Picture for representational purpose only. — AFP
AT a more attractive level of wages, Malaysian workers would not shun “dirty, dangerous and difficult” (3D) jobs, according to an article “Low-skilled foreign workers’ distortions to the economy” by Bank Negara Malaysia.
“Much has been said about the reluctance of local workers in undertaking 3D jobs. While cultural factors and the inherent nature of the work do play a role in deterring local involvement, it may also be argued that it is partly due to local wage conditions,” the article said.
It said of the 200,000 daily commuters from Malaysia to Singapore, it was found that 40% were working in mid- to low-skilled jobs, motivated mainly by higher wages.
This includes occupations that are often avoided in Malaysia such as plant and machine operators and assemblers, cleaners and labourers.
“While this is a limited example, it does suggest that current wages in Malaysia may be too low to attract local workers. Employers may also be reluctant to increase them due to the presence and abundance of cheaper alternatives.
“So long as blue-collar wages continue to face downward pressures, employers will not be hard pressed to adopt productivity-enhancing measures. Consequently, Malaysia risks being trapped in a low-wage, low-skill conundrum.”
The article said a high-dependence on low-skilled foreign workers will weaken the case for automation, suppress overall wages, and deter adoption of productivity-enhancing efforts, hindering the creation of high-skilled jobs and adversely shapes Malaysia’s reputation as a low-skilled, labour-intensive investment destination.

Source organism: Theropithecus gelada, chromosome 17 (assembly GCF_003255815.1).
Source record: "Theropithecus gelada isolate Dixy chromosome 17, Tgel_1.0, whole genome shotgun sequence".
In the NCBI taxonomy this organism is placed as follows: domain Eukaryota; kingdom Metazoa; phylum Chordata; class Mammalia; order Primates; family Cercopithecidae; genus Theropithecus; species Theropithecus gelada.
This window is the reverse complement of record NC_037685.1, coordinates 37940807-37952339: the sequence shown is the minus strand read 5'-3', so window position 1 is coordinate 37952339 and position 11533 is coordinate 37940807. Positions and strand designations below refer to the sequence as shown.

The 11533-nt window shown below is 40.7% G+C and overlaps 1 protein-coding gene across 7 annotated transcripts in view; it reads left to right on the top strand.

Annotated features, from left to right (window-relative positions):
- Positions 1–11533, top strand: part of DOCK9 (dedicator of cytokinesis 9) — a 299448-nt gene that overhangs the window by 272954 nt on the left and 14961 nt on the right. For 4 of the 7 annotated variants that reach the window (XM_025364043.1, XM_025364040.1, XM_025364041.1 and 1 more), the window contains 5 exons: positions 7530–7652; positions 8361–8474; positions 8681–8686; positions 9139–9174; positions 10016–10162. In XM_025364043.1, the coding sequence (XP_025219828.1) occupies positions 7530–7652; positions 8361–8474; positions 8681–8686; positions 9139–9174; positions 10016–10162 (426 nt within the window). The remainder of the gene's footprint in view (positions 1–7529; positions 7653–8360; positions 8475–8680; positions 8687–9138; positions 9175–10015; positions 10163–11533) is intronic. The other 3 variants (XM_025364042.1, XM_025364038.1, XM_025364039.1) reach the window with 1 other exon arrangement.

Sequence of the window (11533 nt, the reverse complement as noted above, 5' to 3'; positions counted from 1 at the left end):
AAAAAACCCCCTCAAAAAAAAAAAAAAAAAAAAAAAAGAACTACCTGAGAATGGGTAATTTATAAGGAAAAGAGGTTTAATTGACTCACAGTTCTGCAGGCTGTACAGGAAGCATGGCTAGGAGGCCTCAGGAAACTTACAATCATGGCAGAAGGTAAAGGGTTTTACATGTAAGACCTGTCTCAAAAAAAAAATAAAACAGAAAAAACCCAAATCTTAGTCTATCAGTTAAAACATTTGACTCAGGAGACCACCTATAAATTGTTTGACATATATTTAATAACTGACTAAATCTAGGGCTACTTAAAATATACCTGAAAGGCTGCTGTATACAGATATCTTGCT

Foreign workers remit a significant share of their income abroad, thus reducing spillovers in the domestic economy.
Total outward remittances in 2017 remain sizeable at RM35.3 billion, of which the bulk was accounted for by foreign workers.
“While grants and incentives for automation and technology adoption are helpful, they are by themselves insufficient to create the necessary push for firms to move up the value-chain.”
It said Malaysia’s transition to a high-income and developed nation is at risk, as long as firms are still engaged on a “race to the bottom” in relation to labour costs and are unwilling to pay more, despite commensurable productivity gains they had adjusted.